I am pretty green when it comes to developing software. That being said, I have been using some computer modeling software which has it's own "macro language." It says it is "like BASIC, but without some of the functionality." The language is clumsy and difficult to use effectively without memorizing the manual. I'd like to do a couple things to solve this:
1. Create an IDE which has:
a. "code completion" functionality (like IntelliSense I guess)
b. debugging capabilities (syntax)
The custom "language" has both "functions" and "keywords" which are stored in an ASCII text file. These are simply read by the modeling software and executed. One does not need to compile these macros.
What would be an efficient way to start learning how to develop an IDE of this nature for a language like this? Am I biting off more than I can chew? Is there an open-source IDE out there which I can build off of (more likely, strip down)?
Any and all comments are appreciated.
Note: I've kept the software and "language" vague on purpose.
After reading through my post, I think I'd like to frame my question a bit differently.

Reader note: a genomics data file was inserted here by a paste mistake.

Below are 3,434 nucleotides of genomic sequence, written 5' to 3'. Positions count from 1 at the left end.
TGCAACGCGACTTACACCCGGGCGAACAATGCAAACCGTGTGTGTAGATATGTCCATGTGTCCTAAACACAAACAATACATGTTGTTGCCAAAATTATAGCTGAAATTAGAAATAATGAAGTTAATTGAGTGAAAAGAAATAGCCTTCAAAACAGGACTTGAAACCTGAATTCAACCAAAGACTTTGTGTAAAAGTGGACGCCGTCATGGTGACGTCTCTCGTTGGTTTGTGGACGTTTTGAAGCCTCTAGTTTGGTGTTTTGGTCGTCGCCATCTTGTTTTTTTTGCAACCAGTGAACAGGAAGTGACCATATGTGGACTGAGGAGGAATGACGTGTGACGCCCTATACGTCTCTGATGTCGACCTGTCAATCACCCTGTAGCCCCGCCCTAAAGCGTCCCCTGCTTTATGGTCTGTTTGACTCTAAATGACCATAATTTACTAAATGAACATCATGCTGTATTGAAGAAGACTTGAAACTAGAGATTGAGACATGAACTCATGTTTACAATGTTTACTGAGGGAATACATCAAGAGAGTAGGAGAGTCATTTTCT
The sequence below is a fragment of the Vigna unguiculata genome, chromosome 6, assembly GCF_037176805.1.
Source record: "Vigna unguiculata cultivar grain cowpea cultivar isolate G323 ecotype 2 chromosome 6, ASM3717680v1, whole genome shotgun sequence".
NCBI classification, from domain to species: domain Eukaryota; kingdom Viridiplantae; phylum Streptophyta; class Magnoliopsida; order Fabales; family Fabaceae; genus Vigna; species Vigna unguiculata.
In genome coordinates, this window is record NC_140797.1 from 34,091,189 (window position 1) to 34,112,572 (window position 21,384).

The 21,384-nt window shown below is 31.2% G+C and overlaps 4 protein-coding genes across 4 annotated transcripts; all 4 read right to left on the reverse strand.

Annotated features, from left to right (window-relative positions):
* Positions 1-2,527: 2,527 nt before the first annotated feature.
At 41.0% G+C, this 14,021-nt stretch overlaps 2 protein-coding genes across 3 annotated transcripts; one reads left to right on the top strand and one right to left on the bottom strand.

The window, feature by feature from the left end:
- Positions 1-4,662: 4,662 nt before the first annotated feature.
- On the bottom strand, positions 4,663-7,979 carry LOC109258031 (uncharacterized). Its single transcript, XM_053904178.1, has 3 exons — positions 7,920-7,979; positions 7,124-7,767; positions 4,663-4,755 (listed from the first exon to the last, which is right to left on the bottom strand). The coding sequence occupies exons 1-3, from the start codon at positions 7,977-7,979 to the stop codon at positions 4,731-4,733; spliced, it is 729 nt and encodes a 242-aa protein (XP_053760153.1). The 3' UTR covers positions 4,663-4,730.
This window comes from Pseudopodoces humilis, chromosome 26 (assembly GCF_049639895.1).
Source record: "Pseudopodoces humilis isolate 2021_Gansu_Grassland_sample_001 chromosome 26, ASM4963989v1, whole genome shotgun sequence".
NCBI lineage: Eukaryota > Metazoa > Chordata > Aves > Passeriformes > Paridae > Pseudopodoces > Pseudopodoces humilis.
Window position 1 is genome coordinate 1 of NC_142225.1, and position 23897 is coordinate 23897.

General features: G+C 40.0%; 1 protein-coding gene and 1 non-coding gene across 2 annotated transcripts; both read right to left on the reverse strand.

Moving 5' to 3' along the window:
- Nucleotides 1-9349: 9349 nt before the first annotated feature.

I would like to write a program (perhaps using Visual C#) which is a text editor. This text editor would also be able to recognize certain keywords and symbols, change their color automatically (i.e. red for strings, blue for numeric functions, green for string functions, purple for keywords), and display information as I type based on what I type.
This sounds like an easier problem than what I originally wrote. Where can I go to learn how to implement something like this? Anyone have any ideas?
Last edited by eschiesser; June 15th, 2012 at 03:26 PM.
I would say that this task isn't easy... To get a start on how to do intellisense I would look into the source of code::blocks or eclipse. How to run the debugger depends on what compiler/linker you choose to use.
Debugging is twice as hard as writing the code in the first place.
Therefore, if you write the code as cleverly as possible, you are, by
definition, not smart enough to debug it.
- Brian W. Kernighan
I would like to write a program (perhaps using Visual C#) which is a text editor.
The simplest approach probably is to base the text editor on a so called "rich text control". It's available as a widget of the GUI subsystems of most languages. It will give you basic editor functionality for free so you can concentrate on molding it to your specific needs. In an OO language that would mean to subclass it and add your own enhanced functionality.
This approach will work until you reach the limits of the specific "rich text control" you're using. Beyond that your task becomes to implement a "rich text control" of your own. If your needs are moderate it may never even come to that.